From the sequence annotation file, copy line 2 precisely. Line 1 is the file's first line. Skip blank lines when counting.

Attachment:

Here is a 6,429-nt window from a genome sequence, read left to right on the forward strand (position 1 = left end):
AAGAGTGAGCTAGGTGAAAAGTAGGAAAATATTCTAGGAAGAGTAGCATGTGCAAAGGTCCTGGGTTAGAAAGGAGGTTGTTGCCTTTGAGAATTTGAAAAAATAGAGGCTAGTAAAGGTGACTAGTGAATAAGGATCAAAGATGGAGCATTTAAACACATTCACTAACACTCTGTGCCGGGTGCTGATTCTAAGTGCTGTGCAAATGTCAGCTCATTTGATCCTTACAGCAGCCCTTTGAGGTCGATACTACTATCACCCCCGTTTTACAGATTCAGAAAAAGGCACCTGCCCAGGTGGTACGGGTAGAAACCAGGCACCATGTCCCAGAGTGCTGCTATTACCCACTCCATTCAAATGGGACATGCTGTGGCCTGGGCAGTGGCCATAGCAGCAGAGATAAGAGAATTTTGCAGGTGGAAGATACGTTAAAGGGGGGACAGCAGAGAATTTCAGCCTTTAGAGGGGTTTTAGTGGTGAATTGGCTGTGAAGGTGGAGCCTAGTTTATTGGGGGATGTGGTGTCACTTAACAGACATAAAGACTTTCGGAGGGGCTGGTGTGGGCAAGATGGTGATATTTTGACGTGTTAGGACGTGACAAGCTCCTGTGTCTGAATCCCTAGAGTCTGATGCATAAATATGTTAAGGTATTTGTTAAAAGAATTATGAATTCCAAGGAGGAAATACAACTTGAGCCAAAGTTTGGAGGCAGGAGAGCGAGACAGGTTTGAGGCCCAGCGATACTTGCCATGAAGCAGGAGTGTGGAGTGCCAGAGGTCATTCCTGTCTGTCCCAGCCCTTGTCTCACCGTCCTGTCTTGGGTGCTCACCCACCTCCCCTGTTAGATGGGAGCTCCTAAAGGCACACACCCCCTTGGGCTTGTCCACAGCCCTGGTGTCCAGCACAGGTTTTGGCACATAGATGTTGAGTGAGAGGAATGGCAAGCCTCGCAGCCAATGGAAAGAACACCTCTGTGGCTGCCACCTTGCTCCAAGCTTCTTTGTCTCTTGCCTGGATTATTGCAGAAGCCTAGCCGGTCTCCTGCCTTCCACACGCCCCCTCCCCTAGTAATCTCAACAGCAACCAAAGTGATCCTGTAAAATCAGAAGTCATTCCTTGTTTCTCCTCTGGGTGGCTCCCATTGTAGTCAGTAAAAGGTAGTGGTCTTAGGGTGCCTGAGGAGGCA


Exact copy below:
AAGAGTGAGCTAGGTGAAAAGTAGGAAAATATTCTAGGAAGAGTAGCATGTGCAAAGGTCCTGGGTTAGAAAGGAGGTTGTTGCCTTTGAGAATTTGAAAAAATAGAGGCTAGTAAAGGTGACTAGTGAATAAGGATCAAAGATGGAGCATTTAAACACATTCACTAACACTCTGTGCCGGGTGCTGATTCTAAGTGCTGTGCAAATGTCAGCTCATTTGATCCTTACAGCAGCCCTTTGAGGTCGATACTACTATCACCCCCGTTTTACAGATTCAGAAAAAGGCACCTGCCCAGGTGGTACGGGTAGAAACCAGGCACCATGTCCCAGAGTGCTGCTATTACCCACTCCATTCAAATGGGACATGCTGTGGCCTGGGCAGTGGCCATAGCAGCAGAGATAAGAGAATTTTGCAGGTGGAAGATACGTTAAAGGGGGGACAGCAGAGAATTTCAGCCTTTAGAGGGGTTTTAGTGGTGAATTGGCTGTGAAGGTGGAGCCTAGTTTATTGGGGGATGTGGTGTCACTTAACAGACATAAAGACTTTCGGAGGGGCTGGTGTGGGCAAGATGGTGATATTTTGACGTGTTAGGACGTGACAAGCTCCTGTGTCTGAATCCCTAGAGTCTGATGCATAAATATGTTAAGGTATTTGTTAAAAGAATTATGAATTCCAAGGAGGAAATACAACTTGAGCCAAAGTTTGGAGGCAGGAGAGCGAGACAGGTTTGAGGCCCAGCGATACTTGCCATGAAGCAGGAGTGTGGAGTGCCAGAGGTCATTCCTGTCTGTCCCAGCCCTTGTCTCACCGTCCTGTCTTGGGTGCTCACCCACCTCCCCTGTTAGATGGGAGCTCCTAAAGGCACACACCCCCTTGGGCTTGTCCACAGCCCTGGTGTCCAGCACAGGTTTTGGCACATAGATGTTGAGTGAGAGGAATGGCAAGCCTCGCAGCCAATGGAAAGAACACCTCTGTGGCTGCCACCTTGCTCCAAGCTTCTTTGTCTCTTGCCTGGATTATTGCAGAAGCCTAGCCGGTCTCCTGCCTTCCACACGCCCCCTCCCCTAGTAATCTCAACAGCAACCAAAGTGATCCTGTAAAATCAGAAGTCATTCCTTGTTTCTCCTCTGGGTGGCTCCCATTGTAGTCAGTAAAAGGTAGTGGTCTTAGGGTGCCTGAGGAGGCA